On August 27, 1976, NOAA’s new Orion P-3 research aircraft (NOAA 42) took off from Acapulco, Mexico and flew a mission into Hurricane Bonny. This was the first flight into a hurricane for this plane that had been acquired by the US Dept. of Commerce the previous year to replace the old DC-6 research planes used since 1960 to gather in situ weather data. Hurricane Camille in 1969 and the cloud physics requirements of Project STORMFURY had both been spurs for NOAA to improve its aircraft fleet and the process of transitioning to the new airframes began in 1973 and culminated in 1977 when the companion P-3 (NOAA 43) began service.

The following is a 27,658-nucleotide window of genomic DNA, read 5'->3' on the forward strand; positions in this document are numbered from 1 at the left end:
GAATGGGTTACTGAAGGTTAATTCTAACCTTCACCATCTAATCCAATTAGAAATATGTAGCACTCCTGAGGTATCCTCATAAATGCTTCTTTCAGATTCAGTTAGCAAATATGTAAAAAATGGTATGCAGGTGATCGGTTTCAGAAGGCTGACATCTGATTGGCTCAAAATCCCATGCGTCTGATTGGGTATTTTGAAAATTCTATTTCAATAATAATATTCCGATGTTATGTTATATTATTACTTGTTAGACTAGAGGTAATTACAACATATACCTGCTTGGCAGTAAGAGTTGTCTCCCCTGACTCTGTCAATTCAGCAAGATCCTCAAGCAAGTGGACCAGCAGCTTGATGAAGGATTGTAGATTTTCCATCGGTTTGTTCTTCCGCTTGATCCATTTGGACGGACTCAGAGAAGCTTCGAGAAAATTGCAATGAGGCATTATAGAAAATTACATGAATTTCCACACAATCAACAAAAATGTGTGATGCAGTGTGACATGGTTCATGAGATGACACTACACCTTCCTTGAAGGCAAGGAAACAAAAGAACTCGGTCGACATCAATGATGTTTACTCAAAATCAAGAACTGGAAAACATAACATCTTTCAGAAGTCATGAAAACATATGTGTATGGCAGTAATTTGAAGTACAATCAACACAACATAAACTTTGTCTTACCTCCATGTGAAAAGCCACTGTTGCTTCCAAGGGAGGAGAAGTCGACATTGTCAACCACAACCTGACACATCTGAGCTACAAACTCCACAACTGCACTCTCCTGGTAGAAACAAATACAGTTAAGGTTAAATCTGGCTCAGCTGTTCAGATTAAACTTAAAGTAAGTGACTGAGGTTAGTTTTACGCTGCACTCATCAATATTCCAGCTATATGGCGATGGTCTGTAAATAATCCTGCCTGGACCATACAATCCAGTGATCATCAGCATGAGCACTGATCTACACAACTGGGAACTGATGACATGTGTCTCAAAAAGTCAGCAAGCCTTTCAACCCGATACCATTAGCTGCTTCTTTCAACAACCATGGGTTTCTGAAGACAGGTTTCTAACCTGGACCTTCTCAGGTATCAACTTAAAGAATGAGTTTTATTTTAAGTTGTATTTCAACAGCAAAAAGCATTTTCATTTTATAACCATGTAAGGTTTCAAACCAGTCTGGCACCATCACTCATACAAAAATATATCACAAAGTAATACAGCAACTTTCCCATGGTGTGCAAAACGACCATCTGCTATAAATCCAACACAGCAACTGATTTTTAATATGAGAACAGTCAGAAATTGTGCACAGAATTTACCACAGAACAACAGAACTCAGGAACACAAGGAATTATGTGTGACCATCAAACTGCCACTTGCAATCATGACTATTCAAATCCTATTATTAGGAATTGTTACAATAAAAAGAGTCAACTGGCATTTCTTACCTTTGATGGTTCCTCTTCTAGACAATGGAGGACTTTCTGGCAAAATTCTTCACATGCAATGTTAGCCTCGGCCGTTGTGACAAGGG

At the time of the flight, Hurricane Bonny was a minimal hurricane, with winds just over 74 mph (120 km/hr) and a central pressure of 987 mb. The aircraft, along with NOAA’s C-130, caught up with Bonny as the storm passed south of Mexico’s Soccoro Island. The aircraft spent six hours reconnoitering the system before returning to Acapulco. The planes returned to Miami the next day, since Bonny had moved out of range. Not much use was made of the data collected, but the flight proved to be an excellent “shake down” mission, testing the new radars and avionics and getting the crews used to their new vehicle.